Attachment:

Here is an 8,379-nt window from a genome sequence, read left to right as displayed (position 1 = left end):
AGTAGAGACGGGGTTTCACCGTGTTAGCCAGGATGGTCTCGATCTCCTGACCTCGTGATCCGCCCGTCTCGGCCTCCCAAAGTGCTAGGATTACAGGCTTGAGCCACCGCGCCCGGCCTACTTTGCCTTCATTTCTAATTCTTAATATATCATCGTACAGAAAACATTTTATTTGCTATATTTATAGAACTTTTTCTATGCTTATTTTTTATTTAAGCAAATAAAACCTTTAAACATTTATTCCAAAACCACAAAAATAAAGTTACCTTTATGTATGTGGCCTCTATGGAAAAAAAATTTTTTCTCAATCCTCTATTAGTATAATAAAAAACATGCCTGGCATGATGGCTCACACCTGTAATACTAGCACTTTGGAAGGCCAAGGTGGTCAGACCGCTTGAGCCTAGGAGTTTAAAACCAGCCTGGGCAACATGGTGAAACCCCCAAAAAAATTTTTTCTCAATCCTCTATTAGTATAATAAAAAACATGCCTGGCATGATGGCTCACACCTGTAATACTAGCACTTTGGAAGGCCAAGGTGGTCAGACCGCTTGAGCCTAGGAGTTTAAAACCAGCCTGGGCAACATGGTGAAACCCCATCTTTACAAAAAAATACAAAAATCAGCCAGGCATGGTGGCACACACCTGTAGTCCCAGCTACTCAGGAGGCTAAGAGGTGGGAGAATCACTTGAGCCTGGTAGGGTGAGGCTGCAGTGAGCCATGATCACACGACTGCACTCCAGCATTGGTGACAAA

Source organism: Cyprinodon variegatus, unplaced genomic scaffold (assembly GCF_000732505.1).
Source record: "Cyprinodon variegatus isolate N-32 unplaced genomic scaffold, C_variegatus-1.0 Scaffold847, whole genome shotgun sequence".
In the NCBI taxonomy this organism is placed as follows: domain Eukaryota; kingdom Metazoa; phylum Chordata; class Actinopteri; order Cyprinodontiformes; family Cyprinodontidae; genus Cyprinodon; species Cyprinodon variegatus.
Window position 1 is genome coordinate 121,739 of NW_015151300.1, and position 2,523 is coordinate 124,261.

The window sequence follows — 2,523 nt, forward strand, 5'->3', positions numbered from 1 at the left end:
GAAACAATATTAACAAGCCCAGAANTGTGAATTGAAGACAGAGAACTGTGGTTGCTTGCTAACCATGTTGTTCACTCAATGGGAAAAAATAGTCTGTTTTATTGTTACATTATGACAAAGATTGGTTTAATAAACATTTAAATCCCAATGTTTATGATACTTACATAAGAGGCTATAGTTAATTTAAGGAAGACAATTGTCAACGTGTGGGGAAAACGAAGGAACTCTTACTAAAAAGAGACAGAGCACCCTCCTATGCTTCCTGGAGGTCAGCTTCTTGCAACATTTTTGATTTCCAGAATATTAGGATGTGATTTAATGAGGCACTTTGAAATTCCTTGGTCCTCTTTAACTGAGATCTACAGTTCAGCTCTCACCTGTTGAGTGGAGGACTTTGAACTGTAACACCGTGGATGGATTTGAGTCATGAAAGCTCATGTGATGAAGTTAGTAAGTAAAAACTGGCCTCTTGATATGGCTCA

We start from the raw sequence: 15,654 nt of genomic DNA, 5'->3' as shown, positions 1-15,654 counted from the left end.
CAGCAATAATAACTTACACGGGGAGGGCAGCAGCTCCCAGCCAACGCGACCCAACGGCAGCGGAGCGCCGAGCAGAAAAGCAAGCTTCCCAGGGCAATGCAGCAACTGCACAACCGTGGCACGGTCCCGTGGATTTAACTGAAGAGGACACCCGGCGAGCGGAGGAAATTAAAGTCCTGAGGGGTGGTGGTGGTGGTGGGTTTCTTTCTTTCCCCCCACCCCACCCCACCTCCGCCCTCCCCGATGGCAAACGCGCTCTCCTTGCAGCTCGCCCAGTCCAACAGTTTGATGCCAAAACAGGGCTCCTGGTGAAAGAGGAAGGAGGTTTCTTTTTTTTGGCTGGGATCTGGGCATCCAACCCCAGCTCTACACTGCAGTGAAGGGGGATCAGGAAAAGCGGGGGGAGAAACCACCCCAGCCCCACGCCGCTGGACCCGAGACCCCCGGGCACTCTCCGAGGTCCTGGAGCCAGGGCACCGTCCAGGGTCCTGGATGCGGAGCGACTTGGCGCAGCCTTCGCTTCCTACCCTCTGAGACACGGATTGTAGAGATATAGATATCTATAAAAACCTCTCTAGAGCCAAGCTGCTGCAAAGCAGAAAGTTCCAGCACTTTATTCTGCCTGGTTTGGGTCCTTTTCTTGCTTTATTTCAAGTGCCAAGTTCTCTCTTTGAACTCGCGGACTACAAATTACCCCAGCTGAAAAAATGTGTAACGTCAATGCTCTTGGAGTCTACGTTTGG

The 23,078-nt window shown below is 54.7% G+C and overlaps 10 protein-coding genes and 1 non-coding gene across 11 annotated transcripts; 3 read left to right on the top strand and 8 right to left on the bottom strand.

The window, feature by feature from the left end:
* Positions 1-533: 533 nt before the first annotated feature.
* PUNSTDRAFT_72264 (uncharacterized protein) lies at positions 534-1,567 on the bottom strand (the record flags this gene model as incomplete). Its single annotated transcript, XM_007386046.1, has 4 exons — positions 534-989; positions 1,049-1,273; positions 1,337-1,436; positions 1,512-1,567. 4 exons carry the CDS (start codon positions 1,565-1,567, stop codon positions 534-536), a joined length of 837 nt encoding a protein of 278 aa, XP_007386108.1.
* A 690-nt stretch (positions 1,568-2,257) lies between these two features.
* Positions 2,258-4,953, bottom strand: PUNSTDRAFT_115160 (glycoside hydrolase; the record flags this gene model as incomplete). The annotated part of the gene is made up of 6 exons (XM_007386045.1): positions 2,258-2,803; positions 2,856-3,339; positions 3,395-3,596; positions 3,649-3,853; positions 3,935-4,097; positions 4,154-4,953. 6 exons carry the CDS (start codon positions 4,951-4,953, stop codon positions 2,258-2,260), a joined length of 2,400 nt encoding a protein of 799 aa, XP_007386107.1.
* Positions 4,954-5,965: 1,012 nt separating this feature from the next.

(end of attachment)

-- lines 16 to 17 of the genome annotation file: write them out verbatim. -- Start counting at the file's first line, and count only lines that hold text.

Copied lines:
* Positions 2,258-4,953, bottom strand: PUNSTDRAFT_115160 (glycoside hydrolase; the record flags this gene model as incomplete). The annotated part of the gene is made up of 6 exons (XM_007386045.1): positions 2,258-2,803; positions 2,856-3,339; positions 3,395-3,596; positions 3,649-3,853; positions 3,935-4,097; positions 4,154-4,953. 6 exons carry the CDS (start codon positions 4,951-4,953, stop codon positions 2,258-2,260), a joined length of 2,400 nt encoding a protein of 799 aa, XP_007386107.1.
* Positions 4,954-5,965: 1,012 nt separating this feature from the next.